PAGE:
But beyond the practical reason were moral and philosophical reasons. Part of the problem of Western society was the creation of aching, gnawing loneliness (and its cousins, despair and hopelessness), the holes that people try to plug with high-carbon consumerism (disposable clothes, cheap holidays in someone else’s misery). And beyond that, the problem of distrust and disconnect, of hollowed out democracy. Unless activists tried to combat that, to “prefigure” a different world through creating webs of support, affection and trust, then nobody else would, and the so-called “zero carbon” future would be just as depressing as the current high-carbon abomination.
The decision to even hold a People’s Green Summit had been fiercely debated. Some warned that it was just another part of the “emotacycle”, where a big orgasmic event is promised, with feeder events beforehand.. Others saw the danger of that, and proposed that there would be a programme of events and actions planned for AFTER the PGS too, and that the feeder events would not just about the PGS. This view prevailed, and everyone had worked hard to make all of this a reality. The feeder events had not, thankfully, all been in the city centre and South Manchester. All ten boroughs had had events, and different formats had been deployed. Similarly, real efforts had been made to engage with – and learn from – the “unusual suspects” – refugee communities, BME, LGBTQI and other groups beyond the usual bubble of white, tertiary-educated middle-class people.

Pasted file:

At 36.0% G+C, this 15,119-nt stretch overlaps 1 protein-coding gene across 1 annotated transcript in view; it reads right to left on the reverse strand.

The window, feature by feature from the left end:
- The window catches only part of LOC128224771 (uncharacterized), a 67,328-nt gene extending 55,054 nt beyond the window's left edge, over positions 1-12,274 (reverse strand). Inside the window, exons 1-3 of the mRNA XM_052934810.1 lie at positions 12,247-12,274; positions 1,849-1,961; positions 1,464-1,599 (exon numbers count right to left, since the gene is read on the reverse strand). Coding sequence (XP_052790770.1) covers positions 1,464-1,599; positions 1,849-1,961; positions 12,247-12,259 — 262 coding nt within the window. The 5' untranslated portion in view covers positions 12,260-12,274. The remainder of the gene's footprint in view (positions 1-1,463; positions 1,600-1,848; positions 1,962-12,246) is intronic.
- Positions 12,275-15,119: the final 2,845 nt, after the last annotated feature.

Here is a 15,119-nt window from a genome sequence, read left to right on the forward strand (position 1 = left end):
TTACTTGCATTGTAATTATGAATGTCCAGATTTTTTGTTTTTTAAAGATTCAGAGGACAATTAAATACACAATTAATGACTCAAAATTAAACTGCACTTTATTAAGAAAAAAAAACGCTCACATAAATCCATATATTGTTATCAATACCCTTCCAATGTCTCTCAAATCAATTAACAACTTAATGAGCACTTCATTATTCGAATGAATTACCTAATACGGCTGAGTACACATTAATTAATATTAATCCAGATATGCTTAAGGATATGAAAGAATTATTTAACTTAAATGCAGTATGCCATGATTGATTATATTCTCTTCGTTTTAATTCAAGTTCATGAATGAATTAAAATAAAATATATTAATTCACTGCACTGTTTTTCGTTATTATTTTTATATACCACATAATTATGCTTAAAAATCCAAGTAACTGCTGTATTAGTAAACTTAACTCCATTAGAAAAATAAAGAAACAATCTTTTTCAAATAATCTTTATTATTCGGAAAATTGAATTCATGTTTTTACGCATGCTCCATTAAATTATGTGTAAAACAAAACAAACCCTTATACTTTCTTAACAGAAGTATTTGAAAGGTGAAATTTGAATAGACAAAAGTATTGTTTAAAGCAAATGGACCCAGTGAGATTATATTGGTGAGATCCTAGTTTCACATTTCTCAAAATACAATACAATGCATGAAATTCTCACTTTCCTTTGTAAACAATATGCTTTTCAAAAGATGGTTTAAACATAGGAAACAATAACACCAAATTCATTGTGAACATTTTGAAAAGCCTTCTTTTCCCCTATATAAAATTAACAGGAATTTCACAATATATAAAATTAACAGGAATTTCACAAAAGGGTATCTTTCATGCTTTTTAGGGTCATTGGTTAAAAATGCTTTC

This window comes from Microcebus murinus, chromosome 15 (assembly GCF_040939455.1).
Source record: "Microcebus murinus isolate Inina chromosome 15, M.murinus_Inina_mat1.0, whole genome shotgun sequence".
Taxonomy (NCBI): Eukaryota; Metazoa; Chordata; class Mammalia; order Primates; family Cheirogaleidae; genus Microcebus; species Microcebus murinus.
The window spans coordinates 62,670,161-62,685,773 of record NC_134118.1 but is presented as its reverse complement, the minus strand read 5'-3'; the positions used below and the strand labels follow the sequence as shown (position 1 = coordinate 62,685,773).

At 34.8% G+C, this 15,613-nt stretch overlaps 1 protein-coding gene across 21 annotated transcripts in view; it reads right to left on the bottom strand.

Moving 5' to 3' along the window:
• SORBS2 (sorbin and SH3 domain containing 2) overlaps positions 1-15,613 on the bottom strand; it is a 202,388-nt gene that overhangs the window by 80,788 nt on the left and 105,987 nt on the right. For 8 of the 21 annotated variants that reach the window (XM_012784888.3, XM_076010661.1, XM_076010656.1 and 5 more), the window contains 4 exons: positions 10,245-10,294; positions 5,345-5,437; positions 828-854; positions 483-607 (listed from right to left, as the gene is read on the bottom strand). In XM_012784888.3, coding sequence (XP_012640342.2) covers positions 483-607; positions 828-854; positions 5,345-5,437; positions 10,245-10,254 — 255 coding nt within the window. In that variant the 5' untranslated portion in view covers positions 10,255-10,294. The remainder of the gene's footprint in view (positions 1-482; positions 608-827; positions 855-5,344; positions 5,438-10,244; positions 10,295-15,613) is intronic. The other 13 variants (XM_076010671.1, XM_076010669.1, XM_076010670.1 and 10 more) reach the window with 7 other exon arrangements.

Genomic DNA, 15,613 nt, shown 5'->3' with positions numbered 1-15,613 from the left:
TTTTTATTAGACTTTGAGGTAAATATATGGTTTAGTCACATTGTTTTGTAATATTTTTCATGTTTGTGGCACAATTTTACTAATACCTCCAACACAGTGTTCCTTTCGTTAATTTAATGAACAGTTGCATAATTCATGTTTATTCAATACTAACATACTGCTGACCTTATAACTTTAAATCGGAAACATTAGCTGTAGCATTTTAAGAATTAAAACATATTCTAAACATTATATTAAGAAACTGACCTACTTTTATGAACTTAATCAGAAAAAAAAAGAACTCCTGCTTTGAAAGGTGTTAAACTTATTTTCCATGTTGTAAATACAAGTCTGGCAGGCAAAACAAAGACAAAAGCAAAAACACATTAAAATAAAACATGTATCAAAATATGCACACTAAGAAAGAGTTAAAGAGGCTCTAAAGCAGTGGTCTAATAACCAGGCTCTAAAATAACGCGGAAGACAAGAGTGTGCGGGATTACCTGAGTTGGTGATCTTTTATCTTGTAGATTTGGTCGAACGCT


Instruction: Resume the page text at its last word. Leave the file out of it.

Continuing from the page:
Efforts were made to make sure the day was planned with consideration to all the groups now involved in the movement. The venue was accessible, there was childcare, it wasn’t held in a place which sells alcohol nor on a religious holiday. There were NO talks, instead there were activities which were designed to get people interacting with others they didn’t know, scribbling ideas on joint challenges – groups then brought together to flesh these out.
It helped that a bunch of academics, disgusted with the emptiness of the leaders’ rhetoric had gone beyond merely saying they supported Youth Climate strikes, but actually thrown their brain power and institutional power into the service of civil society organisations. Sure, there had been tensions, but nothing unmanageable
[ see also this short story about an activist and academic handcuffed to each other, fleeing a public order situation – The Defiant Ones ]
Not all plain sailing